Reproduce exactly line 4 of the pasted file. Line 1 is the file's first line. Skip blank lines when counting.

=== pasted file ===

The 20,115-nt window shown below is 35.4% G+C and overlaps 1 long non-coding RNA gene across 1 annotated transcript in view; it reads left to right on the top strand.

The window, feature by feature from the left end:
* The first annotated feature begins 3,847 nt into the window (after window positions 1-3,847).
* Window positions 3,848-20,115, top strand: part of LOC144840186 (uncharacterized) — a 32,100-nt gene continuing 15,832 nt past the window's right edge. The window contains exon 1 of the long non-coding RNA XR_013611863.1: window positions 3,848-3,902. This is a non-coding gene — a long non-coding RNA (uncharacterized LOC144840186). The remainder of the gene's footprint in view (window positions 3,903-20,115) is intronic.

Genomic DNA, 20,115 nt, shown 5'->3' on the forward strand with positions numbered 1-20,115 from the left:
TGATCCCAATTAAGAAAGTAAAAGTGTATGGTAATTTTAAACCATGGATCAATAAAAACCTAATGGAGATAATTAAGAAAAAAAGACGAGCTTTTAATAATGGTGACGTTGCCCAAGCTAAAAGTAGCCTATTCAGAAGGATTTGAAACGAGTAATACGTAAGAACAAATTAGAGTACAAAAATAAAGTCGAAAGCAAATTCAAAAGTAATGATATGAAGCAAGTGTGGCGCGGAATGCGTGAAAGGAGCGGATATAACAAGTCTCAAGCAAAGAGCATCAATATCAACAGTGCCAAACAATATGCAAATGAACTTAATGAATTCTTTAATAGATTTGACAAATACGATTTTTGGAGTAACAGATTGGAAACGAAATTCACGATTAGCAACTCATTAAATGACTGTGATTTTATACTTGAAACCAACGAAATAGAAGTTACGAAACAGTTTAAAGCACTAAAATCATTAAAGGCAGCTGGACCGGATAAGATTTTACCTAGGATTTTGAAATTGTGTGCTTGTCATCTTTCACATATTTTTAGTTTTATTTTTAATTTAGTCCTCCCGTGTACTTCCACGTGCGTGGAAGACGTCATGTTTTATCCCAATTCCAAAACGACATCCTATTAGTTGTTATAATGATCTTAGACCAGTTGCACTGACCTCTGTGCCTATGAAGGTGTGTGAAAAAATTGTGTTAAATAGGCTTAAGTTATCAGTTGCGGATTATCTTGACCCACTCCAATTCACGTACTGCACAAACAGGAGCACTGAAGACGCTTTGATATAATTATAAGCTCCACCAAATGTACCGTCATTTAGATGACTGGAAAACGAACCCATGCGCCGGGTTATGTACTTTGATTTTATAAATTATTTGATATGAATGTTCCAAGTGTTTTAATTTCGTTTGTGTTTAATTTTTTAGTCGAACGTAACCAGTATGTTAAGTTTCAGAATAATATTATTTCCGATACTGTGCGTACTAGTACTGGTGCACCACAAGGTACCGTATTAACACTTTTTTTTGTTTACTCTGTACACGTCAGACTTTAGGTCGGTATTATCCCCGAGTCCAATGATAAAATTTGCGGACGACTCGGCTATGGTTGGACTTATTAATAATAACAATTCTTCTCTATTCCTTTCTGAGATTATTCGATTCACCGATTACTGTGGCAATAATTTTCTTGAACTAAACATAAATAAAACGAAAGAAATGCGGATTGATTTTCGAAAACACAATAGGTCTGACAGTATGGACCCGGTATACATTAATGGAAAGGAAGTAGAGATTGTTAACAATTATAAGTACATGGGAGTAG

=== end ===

* Window positions 3,848-20,115, top strand: part of LOC144840186 (uncharacterized) — a 32,100-nt gene continuing 15,832 nt past the window's right edge. The window contains exon 1 of the long non-coding RNA XR_013611863.1: window positions 3,848-3,902. This is a non-coding gene — a long non-coding RNA (uncharacterized LOC144840186). The remainder of the gene's footprint in view (window positions 3,903-20,115) is intronic.